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Int J Drug Policy. 2019 Jun;68:62-74. doi: 10.1016/j.drugpo.2019.03.010. Epub 2019 Apr 16.

'We are still obsessed by this idea of abstinence': A critical analysis of UK news media representations of proposals to introduce drug consumption rooms in Glasgow, UK.

Author information

1
Liverpool John Moores University, Public Health Institute, Exchange Station, Tithebarn Street, Liverpool. L2 2QP. Electronic address: a.m.atkinson@ljmu.ac.uk.
2
School of Health of Life Sciences, Glasgow Caledonian University, Cowcaddens Road, Glasgow G4 0BA, United Kingdom; Health Protection Scotland, NHS National Services Scotland, 5 Cadogan Street, Glasgow G2 6QE, United Kingdom.
3
Liverpool John Moores University, Public Health Institute, Exchange Station, Tithebarn Street, Liverpool. L2 2QP.

Abstract

BACKGROUND:

Drug consumptions rooms (DCRs) are a well-established and evidence-based harm reduction response to drug use. Recently, a consortium led by health services in Glasgow, United Kingdom (UK), proposed piloting a DCR. In this article, we examine how the proposals were represented in news media reporting, and the possible effects of such reporting.

METHODS:

A quantitative content and qualitative thematic analysis of UK news media (n = 174 articles) representations of the proposals to introduce DCRs in the city of Glasgow, UK, was conducted. Analysis was informed by Bacchi's (2009, 2012, 2017) approach to policy analysis, 'What's the problem represented to be?'

FINDINGS:

Competing representations of the 'problem' of injecting drug use (IDU) were contested by a range of actors with different political visions. The applicability of the 'evidence base', potential benefits of DCRs to both users and the public, and the associated economic costs, were presented in differing ways depending on the underlying assumptions and presumptions of the arguments constructed (e.g. harm reduction vs recovery). As a result, a number of conflicting subject positions were presented that may have implications for the way that people who inject drugs (PWID) see themselves, and how they are viewed and treated by society. Whilst proponents positioned DCRs within a discourse of public health, an underlying rhetoric of abstinence and recovery underpinned the arguments against DCRs. It was this latter discourse that underpinned the UK Government's rejection of the proposals, which the Scottish Government were prevented from overruling within the political constraints of their devolved powers, with the lived effect of people who use drugs (PWUD) being denied access to public health services that mitigate harm.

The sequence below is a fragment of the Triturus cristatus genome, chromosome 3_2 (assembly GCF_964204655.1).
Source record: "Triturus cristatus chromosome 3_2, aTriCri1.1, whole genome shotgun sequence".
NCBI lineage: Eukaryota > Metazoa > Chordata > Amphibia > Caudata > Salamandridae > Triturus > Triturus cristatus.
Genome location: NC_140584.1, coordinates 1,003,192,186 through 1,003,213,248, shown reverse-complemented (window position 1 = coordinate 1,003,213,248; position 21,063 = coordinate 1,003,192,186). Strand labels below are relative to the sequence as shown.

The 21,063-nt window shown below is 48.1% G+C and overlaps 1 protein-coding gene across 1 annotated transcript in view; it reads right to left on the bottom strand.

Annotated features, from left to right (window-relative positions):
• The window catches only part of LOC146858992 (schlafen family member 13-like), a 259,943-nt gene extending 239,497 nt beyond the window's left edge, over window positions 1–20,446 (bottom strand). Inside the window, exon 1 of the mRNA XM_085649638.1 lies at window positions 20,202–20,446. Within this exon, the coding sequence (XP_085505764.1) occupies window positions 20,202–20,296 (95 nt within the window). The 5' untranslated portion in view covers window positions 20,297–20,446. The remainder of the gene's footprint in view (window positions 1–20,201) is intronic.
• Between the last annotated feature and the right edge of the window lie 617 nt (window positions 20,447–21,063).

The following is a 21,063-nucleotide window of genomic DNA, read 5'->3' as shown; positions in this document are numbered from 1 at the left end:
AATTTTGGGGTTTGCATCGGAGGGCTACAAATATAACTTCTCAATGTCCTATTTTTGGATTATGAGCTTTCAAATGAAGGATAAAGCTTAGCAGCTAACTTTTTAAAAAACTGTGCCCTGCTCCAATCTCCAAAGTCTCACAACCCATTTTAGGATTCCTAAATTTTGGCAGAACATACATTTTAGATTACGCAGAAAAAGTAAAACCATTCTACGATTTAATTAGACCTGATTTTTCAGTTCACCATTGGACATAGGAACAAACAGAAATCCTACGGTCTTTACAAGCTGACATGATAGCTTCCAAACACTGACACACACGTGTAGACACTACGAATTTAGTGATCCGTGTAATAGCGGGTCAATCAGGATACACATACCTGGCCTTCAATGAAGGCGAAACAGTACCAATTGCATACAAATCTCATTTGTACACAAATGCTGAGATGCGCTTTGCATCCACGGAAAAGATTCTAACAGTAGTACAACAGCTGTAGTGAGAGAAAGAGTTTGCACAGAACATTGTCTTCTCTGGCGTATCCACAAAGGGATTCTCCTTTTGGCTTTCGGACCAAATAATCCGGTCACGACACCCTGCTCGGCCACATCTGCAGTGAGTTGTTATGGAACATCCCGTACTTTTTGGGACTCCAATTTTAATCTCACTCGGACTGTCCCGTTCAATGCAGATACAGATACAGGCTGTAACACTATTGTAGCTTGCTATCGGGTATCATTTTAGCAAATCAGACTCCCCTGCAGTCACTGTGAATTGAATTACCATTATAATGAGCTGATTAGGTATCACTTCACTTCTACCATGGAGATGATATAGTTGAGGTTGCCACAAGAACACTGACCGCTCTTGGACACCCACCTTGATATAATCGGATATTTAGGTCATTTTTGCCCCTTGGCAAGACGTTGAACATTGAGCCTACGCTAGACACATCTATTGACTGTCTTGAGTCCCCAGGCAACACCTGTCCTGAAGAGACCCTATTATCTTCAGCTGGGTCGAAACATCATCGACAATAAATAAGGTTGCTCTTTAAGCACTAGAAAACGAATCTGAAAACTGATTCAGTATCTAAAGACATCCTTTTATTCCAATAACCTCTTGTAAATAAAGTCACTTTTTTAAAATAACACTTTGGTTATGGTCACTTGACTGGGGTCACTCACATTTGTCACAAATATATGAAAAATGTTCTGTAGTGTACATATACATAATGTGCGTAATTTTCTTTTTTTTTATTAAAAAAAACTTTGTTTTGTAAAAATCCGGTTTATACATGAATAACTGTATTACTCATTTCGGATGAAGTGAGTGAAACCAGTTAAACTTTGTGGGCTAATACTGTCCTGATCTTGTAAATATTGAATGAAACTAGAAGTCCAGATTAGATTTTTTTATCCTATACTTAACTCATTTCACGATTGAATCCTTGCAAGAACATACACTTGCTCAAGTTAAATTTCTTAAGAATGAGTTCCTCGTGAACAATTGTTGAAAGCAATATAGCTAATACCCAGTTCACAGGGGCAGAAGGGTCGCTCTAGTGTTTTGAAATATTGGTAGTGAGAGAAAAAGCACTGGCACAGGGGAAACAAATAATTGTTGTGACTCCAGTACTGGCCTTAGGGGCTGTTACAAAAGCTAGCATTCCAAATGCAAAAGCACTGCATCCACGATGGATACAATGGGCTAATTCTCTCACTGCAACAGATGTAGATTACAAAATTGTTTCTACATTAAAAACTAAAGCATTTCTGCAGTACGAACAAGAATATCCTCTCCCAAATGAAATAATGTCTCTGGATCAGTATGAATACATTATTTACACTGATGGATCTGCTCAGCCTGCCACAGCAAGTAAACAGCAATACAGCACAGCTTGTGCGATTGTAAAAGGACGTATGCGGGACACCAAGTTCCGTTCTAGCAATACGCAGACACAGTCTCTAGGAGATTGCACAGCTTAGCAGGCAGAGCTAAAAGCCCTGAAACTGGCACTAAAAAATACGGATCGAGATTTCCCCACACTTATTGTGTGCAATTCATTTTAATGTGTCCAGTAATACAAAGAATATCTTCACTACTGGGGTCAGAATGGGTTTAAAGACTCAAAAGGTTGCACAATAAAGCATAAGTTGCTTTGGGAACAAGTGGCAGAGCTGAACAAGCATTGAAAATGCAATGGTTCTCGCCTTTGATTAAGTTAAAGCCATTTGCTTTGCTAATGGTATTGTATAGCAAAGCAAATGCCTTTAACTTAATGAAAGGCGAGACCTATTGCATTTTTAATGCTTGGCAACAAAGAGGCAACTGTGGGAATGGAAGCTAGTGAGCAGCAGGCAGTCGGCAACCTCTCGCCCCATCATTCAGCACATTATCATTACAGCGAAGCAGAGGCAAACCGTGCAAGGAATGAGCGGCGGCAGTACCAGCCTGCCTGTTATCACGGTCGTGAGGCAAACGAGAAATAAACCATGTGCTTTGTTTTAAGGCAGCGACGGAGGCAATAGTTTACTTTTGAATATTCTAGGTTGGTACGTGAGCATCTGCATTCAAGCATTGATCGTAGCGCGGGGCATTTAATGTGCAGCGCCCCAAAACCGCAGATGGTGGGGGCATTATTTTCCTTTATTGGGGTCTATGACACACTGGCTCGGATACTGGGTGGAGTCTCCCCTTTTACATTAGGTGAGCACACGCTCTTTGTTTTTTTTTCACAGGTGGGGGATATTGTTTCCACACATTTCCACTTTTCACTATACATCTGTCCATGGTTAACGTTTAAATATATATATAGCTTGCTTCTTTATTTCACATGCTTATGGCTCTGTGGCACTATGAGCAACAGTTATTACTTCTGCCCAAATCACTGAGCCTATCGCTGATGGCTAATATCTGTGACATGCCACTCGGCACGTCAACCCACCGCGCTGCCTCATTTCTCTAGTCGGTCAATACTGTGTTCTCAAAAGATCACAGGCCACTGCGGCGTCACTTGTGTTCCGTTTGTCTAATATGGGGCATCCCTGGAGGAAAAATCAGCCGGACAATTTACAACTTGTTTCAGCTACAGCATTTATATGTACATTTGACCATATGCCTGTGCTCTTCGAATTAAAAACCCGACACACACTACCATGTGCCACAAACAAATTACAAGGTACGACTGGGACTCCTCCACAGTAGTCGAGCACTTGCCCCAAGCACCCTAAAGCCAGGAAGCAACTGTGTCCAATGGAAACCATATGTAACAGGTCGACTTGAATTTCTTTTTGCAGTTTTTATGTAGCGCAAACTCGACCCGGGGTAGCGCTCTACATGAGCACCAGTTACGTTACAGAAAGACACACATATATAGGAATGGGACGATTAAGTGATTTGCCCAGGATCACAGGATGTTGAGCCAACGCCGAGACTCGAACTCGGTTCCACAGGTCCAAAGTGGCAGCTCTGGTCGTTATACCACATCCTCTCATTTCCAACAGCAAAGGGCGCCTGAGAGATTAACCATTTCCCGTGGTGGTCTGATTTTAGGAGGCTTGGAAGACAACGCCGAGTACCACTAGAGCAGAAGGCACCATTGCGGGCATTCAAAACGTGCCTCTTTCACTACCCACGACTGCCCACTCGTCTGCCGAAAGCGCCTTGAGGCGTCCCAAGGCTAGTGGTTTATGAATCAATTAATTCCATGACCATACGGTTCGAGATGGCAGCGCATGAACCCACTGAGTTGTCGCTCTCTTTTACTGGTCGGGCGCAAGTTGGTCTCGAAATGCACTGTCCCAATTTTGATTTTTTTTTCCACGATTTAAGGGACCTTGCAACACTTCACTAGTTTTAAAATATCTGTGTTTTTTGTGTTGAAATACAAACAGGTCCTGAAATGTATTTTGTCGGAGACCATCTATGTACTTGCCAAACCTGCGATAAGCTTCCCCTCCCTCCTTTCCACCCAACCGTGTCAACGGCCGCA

CONCLUSION:

We conclude that attempts to introduce and gain public and political support for harm reduction responses such as DCRs through the news media face challenges within the historical and political context of prohibitionist UK drugs policy.

KEYWORDS:

Agenda setting; Drug consumption rooms; Harm reduction; Injection facilities; News media; Policy making; Problematization

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